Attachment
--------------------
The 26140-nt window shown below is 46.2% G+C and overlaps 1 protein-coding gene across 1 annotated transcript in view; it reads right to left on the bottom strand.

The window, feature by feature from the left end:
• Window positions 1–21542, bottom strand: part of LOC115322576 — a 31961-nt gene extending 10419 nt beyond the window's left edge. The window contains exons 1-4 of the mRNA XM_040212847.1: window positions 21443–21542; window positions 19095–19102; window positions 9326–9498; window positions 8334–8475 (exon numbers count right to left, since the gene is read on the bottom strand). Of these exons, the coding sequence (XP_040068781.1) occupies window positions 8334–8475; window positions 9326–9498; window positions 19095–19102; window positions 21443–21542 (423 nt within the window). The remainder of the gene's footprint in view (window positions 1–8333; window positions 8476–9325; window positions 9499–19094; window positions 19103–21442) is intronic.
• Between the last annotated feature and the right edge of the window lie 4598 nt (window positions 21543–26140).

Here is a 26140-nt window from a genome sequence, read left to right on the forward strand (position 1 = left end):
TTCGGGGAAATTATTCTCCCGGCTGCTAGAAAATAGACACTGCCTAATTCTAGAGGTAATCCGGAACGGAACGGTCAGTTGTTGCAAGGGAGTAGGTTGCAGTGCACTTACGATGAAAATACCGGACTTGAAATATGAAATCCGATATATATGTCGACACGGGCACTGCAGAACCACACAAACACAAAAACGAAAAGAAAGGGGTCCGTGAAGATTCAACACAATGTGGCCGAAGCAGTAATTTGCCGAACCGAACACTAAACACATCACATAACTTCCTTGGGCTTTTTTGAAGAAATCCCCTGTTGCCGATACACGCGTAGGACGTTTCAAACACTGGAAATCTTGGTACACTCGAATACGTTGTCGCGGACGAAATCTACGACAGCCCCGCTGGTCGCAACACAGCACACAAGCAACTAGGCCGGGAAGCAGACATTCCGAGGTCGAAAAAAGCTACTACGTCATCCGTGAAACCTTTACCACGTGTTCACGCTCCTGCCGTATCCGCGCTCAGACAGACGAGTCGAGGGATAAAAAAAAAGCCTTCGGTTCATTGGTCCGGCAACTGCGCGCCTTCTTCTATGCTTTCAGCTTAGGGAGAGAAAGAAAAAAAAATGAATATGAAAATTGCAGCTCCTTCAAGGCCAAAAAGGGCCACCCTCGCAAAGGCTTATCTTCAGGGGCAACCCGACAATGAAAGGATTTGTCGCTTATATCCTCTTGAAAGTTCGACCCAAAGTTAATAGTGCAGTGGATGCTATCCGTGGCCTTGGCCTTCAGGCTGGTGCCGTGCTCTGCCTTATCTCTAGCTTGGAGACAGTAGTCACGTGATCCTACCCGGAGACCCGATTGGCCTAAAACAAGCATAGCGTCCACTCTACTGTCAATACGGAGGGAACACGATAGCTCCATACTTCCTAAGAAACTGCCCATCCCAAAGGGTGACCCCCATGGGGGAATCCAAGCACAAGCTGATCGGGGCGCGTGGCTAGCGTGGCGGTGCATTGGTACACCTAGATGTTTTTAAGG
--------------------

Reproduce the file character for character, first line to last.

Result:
The 26140-nt window shown below is 46.2% G+C and overlaps 1 protein-coding gene across 1 annotated transcript in view; it reads right to left on the bottom strand.

The window, feature by feature from the left end:
• Window positions 1–21542, bottom strand: part of LOC115322576 — a 31961-nt gene extending 10419 nt beyond the window's left edge. The window contains exons 1-4 of the mRNA XM_040212847.1: window positions 21443–21542; window positions 19095–19102; window positions 9326–9498; window positions 8334–8475 (exon numbers count right to left, since the gene is read on the bottom strand). Of these exons, the coding sequence (XP_040068781.1) occupies window positions 8334–8475; window positions 9326–9498; window positions 19095–19102; window positions 21443–21542 (423 nt within the window). The remainder of the gene's footprint in view (window positions 1–8333; window positions 8476–9325; window positions 9499–19094; window positions 19103–21442) is intronic.
• Between the last annotated feature and the right edge of the window lie 4598 nt (window positions 21543–26140).

Here is a 26140-nt window from a genome sequence, read left to right on the forward strand (position 1 = left end):
TTCGGGGAAATTATTCTCCCGGCTGCTAGAAAATAGACACTGCCTAATTCTAGAGGTAATCCGGAACGGAACGGTCAGTTGTTGCAAGGGAGTAGGTTGCAGTGCACTTACGATGAAAATACCGGACTTGAAATATGAAATCCGATATATATGTCGACACGGGCACTGCAGAACCACACAAACACAAAAACGAAAAGAAAGGGGTCCGTGAAGATTCAACACAATGTGGCCGAAGCAGTAATTTGCCGAACCGAACACTAAACACATCACATAACTTCCTTGGGCTTTTTTGAAGAAATCCCCTGTTGCCGATACACGCGTAGGACGTTTCAAACACTGGAAATCTTGGTACACTCGAATACGTTGTCGCGGACGAAATCTACGACAGCCCCGCTGGTCGCAACACAGCACACAAGCAACTAGGCCGGGAAGCAGACATTCCGAGGTCGAAAAAAGCTACTACGTCATCCGTGAAACCTTTACCACGTGTTCACGCTCCTGCCGTATCCGCGCTCAGACAGACGAGTCGAGGGATAAAAAAAAAGCCTTCGGTTCATTGGTCCGGCAACTGCGCGCCTTCTTCTATGCTTTCAGCTTAGGGAGAGAAAGAAAAAAAAATGAATATGAAAATTGCAGCTCCTTCAAGGCCAAAAAGGGCCACCCTCGCAAAGGCTTATCTTCAGGGGCAACCCGACAATGAAAGGATTTGTCGCTTATATCCTCTTGAAAGTTCGACCCAAAGTTAATAGTGCAGTGGATGCTATCCGTGGCCTTGGCCTTCAGGCTGGTGCCGTGCTCTGCCTTATCTCTAGCTTGGAGACAGTAGTCACGTGATCCTACCCGGAGACCCGATTGGCCTAAAACAAGCATAGCGTCCACTCTACTGTCAATACGGAGGGAACACGATAGCTCCATACTTCCTAAGAAACTGCCCATCCCAAAGGGTGACCCCCATGGGGGAATCCAAGCACAAGCTGATCGGGGCGCGTGGCTAGCGTGGCGGTGCATTGGTACACCTAGATGTTTTTAAGG